• Aikaterini Lymperidou, Escola Garbí Pere Vergés (Badalona): I find #100tífiques to be a great initiative that can inspire children, but especially girls who are not equally represented in scientific fields! The reason I participated is that through this talk, schools offer students the chance to break social stereotypes, encouraging girls to study sciences and, in parallel, to better understand what different professions encounter in their daily tasks. I enjoyed answering questions and making data science more accessible to girls! I am also pleased to have helped all children, even the youngest, to find their dream job. I would love to participate again in any similar action.
  • Helena Mazuelas Gallego, Escola Los Castellets (La Fatarella): I participated in this initiative because I think we have a moral obligation to make ourselves visible. We are here, we are women conducting research, and we are here. As long as there are people in the population who think there are no women in science, we will have to continue exposing ourselves, making ourselves visible, and participating in all the initiatives we can.
    During the talk, the first question they asked me in the Q&A session was whether there were many girls studying the Biomedical Sciences degree at university. They were surprised when I explained that the majority were women. In fact, we were 90% women and 10% men. So we have to keep explaining in schools and colleges that there are many women studying and doing science. Science is not for men or women; it's for anyone who is passionate about it.
  • Noemí Parraga, ZER TRAMUNTANA - a ZER is a grouping of rural schools with the same educational project that we work on together (Ventalló): although it was online, I loved it, I was able to give them a tour of the laboratory with the laptop and I think it's one of the things they liked the most. I really enjoyed participating this year because they asked me many questions, two of which I particularly liked:
    Do you have a social life? This surprised me and I think this type of activity is necessary to bring the figure of the scientist closer to the children and to show that we are normal people, with a more or less normal day-to-day life, with children, hobbies, friends…
    Can your work be frustrating? I loved this because they understand that it can be a very hard job, but at the same time, I told them it can be very rewarding.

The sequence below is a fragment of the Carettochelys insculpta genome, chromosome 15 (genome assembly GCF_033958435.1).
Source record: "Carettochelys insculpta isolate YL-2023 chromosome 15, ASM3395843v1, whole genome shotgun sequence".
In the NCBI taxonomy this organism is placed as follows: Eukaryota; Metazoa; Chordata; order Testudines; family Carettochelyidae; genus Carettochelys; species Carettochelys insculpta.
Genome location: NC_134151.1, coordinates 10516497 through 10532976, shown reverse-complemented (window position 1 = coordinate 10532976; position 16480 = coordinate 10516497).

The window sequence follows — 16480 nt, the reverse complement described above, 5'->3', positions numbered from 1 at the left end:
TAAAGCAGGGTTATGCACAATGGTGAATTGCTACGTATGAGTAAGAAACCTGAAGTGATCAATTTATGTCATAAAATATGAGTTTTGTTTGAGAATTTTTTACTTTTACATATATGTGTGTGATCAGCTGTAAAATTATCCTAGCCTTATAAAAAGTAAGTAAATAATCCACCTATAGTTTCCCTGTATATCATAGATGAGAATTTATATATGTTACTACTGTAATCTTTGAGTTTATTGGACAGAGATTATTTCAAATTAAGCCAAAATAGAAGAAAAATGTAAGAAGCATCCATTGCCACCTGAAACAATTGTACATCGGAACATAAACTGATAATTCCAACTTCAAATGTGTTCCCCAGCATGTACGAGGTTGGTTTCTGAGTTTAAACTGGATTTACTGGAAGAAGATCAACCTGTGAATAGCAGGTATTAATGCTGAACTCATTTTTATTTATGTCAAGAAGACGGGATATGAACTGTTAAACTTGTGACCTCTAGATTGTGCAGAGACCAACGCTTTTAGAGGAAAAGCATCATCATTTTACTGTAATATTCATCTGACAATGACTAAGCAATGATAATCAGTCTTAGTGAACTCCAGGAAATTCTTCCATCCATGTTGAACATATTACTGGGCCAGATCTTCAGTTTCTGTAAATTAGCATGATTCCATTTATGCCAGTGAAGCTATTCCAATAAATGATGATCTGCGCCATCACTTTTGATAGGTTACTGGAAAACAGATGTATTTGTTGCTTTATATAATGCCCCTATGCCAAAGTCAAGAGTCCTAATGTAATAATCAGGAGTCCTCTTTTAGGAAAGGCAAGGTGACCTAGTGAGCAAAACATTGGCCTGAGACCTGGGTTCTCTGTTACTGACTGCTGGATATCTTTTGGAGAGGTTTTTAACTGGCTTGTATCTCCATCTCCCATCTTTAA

• Maria Vidal, MDP Capellades (Capellades): I wanted to be part of this initiative to raise awareness among the younger generation about the current state of science and to dispel myths. I had a great time!

Rosa Maria Ampudia also participated in this edition at Escola Arrels II in Solsonès. Mariona Cortacans will participate in Escola Vaixell de Burriac in Vilassar de Mar in May.

Initiatives like #100tífiques play a key role in fostering scientific interest among young people. Through these activities, students have the opportunity to delve into the world of science and technology, interacting directly with professionals in the field and learning about their work. Moreover, the visibility of female researchers at these events serves as an example and inspiration in the educational field. In short, these initiatives not only promote diversity and inclusion in the scientific community but are also fundamental in inspiring and shaping future generations of scientists and researchers.

IGTP is committed to promoting equality and diversity. We recognise the importance of creating a work environment free from discrimination, harassment, and intimidation. In line with this commitment, we have developed an Equality Plan that includes a series of measures to ensure equal opportunities and prevent any form of discrimination. With the implementation of these measures and policies, the organisation aims to create an inclusive and respectful work environment that values and supports all its members.